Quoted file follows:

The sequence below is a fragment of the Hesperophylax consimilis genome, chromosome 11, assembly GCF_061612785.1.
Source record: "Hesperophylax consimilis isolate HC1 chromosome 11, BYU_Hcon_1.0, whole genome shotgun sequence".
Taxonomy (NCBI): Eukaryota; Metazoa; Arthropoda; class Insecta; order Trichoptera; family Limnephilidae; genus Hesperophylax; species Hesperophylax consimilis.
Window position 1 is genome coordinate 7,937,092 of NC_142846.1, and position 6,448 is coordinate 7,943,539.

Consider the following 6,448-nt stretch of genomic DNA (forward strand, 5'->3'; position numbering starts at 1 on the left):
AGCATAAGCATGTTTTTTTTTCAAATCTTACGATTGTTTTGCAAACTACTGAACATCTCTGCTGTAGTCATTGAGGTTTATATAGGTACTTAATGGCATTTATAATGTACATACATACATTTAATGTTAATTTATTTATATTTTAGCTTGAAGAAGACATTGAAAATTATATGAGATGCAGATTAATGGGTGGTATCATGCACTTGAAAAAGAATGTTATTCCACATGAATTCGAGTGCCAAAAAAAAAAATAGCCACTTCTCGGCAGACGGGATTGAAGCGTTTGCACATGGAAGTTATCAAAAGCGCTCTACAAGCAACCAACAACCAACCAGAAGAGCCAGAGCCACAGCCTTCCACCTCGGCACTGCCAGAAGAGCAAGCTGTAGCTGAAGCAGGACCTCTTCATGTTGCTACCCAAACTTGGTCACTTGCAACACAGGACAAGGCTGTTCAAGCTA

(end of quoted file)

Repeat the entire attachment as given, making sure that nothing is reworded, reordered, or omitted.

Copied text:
The sequence below is a fragment of the Hesperophylax consimilis genome, chromosome 11, assembly GCF_061612785.1.
Source record: "Hesperophylax consimilis isolate HC1 chromosome 11, BYU_Hcon_1.0, whole genome shotgun sequence".
Taxonomy (NCBI): Eukaryota; Metazoa; Arthropoda; class Insecta; order Trichoptera; family Limnephilidae; genus Hesperophylax; species Hesperophylax consimilis.
Window position 1 is genome coordinate 7,937,092 of NC_142846.1, and position 6,448 is coordinate 7,943,539.

Consider the following 6,448-nt stretch of genomic DNA (forward strand, 5'->3'; position numbering starts at 1 on the left):
AGCATAAGCATGTTTTTTTTTCAAATCTTACGATTGTTTTGCAAACTACTGAACATCTCTGCTGTAGTCATTGAGGTTTATATAGGTACTTAATGGCATTTATAATGTACATACATACATTTAATGTTAATTTATTTATATTTTAGCTTGAAGAAGACATTGAAAATTATATGAGATGCAGATTAATGGGTGGTATCATGCACTTGAAAAAGAATGTTATTCCACATGAATTCGAGTGCCAAAAAAAAAAATAGCCACTTCTCGGCAGACGGGATTGAAGCGTTTGCACATGGAAGTTATCAAAAGCGCTCTACAAGCAACCAACAACCAACCAGAAGAGCCAGAGCCACAGCCTTCCACCTCGGCACTGCCAGAAGAGCAAGCTGTAGCTGAAGCAGGACCTCTTCATGTTGCTACCCAAACTTGGTCACTTGCAACACAGGACAAGGCTGTTCAAGCTA